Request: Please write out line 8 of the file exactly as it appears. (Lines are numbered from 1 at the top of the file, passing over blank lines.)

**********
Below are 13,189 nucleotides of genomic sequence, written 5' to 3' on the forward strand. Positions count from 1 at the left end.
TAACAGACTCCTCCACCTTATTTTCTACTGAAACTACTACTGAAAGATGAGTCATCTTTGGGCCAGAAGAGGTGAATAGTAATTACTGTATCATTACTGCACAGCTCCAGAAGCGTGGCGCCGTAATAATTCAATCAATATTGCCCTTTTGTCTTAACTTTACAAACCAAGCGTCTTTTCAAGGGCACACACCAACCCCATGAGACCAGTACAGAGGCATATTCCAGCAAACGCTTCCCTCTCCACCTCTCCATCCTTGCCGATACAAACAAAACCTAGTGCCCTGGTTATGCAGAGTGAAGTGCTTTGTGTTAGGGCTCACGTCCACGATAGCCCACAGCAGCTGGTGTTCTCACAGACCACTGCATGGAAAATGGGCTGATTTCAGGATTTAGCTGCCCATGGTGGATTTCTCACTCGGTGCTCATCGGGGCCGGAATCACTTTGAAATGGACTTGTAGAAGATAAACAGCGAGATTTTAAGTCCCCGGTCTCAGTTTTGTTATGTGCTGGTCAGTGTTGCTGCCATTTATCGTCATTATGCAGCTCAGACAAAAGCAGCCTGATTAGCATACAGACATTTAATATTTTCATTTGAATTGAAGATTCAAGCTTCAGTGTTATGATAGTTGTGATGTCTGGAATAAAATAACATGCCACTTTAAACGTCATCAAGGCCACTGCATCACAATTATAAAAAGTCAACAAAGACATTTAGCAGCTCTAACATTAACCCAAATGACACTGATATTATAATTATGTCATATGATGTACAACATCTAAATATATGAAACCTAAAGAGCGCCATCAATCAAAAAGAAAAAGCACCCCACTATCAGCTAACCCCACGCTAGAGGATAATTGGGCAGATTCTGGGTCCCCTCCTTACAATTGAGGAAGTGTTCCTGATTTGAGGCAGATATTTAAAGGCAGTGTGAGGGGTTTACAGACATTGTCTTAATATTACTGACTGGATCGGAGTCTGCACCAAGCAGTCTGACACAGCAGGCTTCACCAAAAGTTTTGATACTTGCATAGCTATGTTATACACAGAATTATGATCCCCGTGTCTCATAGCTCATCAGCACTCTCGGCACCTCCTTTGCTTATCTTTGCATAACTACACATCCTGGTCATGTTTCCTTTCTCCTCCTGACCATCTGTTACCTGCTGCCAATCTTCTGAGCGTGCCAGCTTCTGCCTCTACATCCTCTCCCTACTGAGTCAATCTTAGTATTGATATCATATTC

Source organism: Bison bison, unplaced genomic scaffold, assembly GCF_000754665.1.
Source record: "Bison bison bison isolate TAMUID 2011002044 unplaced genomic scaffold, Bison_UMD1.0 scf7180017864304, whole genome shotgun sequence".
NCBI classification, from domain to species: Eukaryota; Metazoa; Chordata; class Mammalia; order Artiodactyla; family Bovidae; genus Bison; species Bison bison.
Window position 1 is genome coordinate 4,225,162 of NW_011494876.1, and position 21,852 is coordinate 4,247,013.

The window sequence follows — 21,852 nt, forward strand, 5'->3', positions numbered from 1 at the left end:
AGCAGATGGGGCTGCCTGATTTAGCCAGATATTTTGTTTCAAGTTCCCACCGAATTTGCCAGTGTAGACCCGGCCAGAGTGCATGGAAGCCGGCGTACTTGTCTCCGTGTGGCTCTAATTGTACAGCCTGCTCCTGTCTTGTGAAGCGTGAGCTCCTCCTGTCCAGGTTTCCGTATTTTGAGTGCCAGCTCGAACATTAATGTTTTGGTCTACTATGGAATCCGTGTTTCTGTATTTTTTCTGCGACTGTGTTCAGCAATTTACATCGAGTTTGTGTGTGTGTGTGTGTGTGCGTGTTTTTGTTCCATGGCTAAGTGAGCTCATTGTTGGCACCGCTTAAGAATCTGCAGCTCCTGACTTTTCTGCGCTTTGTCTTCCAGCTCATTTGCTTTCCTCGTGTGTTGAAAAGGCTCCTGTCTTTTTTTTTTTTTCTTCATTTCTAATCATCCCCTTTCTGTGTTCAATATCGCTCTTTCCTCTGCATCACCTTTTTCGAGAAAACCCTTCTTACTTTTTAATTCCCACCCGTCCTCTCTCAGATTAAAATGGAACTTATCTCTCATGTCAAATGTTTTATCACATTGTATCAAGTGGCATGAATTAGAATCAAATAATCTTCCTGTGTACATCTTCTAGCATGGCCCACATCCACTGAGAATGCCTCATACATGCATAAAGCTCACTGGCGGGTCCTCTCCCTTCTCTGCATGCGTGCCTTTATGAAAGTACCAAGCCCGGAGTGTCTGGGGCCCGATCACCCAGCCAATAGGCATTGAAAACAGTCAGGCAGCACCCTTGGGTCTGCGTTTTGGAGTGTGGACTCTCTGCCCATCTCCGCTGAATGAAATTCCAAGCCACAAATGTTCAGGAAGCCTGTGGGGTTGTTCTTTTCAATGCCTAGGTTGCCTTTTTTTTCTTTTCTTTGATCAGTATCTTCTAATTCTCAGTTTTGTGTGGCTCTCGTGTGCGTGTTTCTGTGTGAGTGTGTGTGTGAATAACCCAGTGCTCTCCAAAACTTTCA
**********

AGCAGATGGGGCTGCCTGATTTAGCCAGATATTTTGTTTCAAGTTCCCACCGAATTTGCCAGTGTAGACCCGGCCAGAGTGCATGGAAGCCGGCGTACTTGTCTCCGTGTGGCTCTAATTGTACAGCCTGCTCCTGTCTTGTGAAGCGTGAGCTCCTCCTGTCCAGGTTTCCGTATTTTGAGTGCCAGCTCGAACATTAATGTTTTGGTCTACTATGGAATCCGTGTTTCTGTATTTTTTCTGCGACTGTGTTCAGCAATTTACATCGAGTTTGTGTGTGTGTGTGTGTGTGCGTGTTTTTGTTCCATGGCTAAGTGAGCTCATTGTTGGCACCGCTTAAGAATCTGCAGCTCCTGACTTTTCTGCGCTTTGTCTTCCAGCTCATTTGCTTTCCTCGTGTGTTGAAAAGGCTCCTGTCTTTTTTTTTTTTTCTTCATTTCTAATCATCCCCTTTCTGTGTTCAATATCGCTCTTTCCTCTGCATCACCTTTTTCGAGAAAACCCTTCTTACTTTTTAATTCCCACCCGTCCTCTCTCAGATTAAAATGGAACTTATCTCTCATGTCAAATGTTTTATCACATTGTATCAAGTGGCATGAATTAGAATCAAATAATCTTCCTGTGTACATCTTCTAGCATGGCCCACATCCACTGAGAATGCCTCATACATGCATAAAGCTCACTGGCGGGTCCTCTCCCTTCTCTGCATGCGTGCCTTTATGAAAGTACCAAGCCCGGAGTGTCTGGGGCCCGATCACCCAGCCAATAGGCATTGAAAACAGTCAGGCAGCACCCTTGGGTCTGCGTTTTGGAGTGTGGACTCTCTGCCCATCTCCGCTGAATGAAATTCCAAGCCACAAATGTTCAGGAAGCCTGTGGGGTTGTTCTTTTCAATGCCTAGGTTGCCTTTTTTTTCTTTTCTTTGATCAGTATCTTCTAATTCTCAGTTTTGTGTGGCTCTCGTGTGCGTGTTTCTGTGTGAGTGTGTGTGTGAATAACCCAGTGCTCTCCAAAACTTTCA